Overall, the key point to note is that ‘the same interest’ does not mean that all issues for all parties on one side have to be the same; simply that there must be at least one common issue; as Lord Leggatt said in Google at [73], the same interest requirement bears a “purposive and pragmatic interpretation” (emphasis supplied).

Was there a bifurcated process?

What then of bifurcation?  The writers have read from other legal commentators that this claim was the first to use the ‘bifurcated’ process discussed by Lord Leggatt in Google at [48], [58] and [81] in the judgment: namely, that it is permissible to use a representative claim to deal with common issues and then move on to use the decisions on common issues as the platform on which to deal with issues individual to the parties and each of the represented persons.  Lord Leggatt noted that that might particularly occur where damages required individual assessment (though not invariably: see also [82]).

There is a slight ambiguity in the Google judgment, however, as to whether such individual assessments can take place within the same claim (i.e. the already issued representative action) or must be brought within separate claims – compare [48] “…a representative action which, if successful, form a basis for individual claims for redress” with [81] “…any issues which require individual determination – whether they relate to liability or the amount of damages – to be dealt with at a subsequent stage of the proceedings” (emphases supplied).  In the writers’ view, Lord Leggatt appears to have envisaged either option as being permissible; and, clearly, having to issue separate further claims would have significant costs consequences in terms of issue fees if nothing else.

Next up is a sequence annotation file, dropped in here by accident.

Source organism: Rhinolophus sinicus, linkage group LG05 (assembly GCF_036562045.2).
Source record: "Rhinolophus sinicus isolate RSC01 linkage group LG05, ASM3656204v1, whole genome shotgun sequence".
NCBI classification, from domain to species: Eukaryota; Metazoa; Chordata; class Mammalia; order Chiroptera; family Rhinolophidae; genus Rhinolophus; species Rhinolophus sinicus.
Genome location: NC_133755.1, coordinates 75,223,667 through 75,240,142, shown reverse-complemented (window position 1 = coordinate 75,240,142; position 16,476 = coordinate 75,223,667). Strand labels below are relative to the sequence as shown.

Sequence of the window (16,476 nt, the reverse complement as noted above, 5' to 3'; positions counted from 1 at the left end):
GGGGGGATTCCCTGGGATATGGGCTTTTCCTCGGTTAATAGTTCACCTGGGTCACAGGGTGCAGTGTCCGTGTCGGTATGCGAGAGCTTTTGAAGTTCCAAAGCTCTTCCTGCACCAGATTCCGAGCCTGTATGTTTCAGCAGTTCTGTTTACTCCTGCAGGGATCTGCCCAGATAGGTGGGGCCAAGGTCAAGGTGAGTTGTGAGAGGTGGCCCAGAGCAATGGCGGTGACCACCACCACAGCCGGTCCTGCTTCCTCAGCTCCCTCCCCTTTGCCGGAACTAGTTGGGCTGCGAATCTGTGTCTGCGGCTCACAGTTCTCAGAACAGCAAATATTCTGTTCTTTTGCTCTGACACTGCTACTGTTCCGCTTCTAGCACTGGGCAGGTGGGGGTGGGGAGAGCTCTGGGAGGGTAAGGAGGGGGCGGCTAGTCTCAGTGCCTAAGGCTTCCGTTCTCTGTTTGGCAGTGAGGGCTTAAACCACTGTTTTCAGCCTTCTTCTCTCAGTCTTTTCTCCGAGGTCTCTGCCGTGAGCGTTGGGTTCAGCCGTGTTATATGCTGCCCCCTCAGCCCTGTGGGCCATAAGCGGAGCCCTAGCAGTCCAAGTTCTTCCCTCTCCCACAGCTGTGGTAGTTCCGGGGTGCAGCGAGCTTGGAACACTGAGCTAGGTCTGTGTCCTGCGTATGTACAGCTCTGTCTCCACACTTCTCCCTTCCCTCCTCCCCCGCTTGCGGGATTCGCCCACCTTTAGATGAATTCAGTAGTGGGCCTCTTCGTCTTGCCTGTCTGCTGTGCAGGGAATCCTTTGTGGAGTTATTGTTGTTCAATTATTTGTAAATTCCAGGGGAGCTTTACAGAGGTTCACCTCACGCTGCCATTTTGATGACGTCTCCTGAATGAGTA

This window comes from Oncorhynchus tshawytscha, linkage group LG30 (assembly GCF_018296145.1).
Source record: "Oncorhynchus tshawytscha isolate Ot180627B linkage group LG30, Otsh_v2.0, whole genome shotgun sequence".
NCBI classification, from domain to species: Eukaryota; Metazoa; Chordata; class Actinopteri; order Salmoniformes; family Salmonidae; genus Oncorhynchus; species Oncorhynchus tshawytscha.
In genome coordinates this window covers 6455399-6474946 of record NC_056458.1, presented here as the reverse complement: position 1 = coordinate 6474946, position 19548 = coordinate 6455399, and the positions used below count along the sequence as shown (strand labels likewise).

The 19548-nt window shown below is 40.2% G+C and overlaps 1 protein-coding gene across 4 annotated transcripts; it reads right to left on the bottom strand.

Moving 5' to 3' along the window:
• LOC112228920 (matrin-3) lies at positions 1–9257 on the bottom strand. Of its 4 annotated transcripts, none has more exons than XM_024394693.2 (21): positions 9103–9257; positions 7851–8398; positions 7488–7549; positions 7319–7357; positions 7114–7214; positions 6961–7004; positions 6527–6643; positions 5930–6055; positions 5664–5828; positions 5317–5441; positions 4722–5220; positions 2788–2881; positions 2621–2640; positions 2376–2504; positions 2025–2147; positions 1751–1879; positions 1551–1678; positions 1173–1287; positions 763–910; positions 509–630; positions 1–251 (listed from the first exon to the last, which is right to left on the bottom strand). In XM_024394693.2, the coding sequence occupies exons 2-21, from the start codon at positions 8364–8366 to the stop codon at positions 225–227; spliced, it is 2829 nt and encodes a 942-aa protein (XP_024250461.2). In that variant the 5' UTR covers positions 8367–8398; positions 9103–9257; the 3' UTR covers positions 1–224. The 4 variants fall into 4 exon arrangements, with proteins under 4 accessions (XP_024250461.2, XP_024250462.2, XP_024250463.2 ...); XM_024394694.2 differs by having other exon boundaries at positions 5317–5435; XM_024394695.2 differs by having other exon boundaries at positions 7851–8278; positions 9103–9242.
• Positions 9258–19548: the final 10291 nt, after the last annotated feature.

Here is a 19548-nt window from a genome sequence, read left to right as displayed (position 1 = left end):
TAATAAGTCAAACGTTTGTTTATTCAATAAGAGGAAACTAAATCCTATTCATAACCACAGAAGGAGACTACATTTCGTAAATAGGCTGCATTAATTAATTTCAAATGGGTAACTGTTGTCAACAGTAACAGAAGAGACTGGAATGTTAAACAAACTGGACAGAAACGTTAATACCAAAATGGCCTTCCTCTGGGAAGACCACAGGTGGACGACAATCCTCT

At the risk of undermining the basis for its apparent notoriety, is unclear whether the Barclays case really did proceed down a bifurcated path; the four further hearings after the decision of HHJ Matthews on 23rd October 2023 focused on groups of titles grouped essentially by the complexity of the title (and also accounting for special characteristics of some borrowers/proprietors and third parties, as explained below).  As set out in the previous section above, it was possible that some of the represented individual borrowers/proprietors and/or third parties might wish to pursue purely individual arguments as to whether and to what extent Barclays ought to get the redress it sought, but whilst some of the represented persons did complain about the claim, none ultimately pursued an argument in Court that Barclays should not be entitled to the relief sought.  Accordingly, the claim proceeded at all stages as (at least, to some extent) a representative claim: it might properly be described as having been, at most, ‘semi-bifurcated’.

Who is fit to be a representative?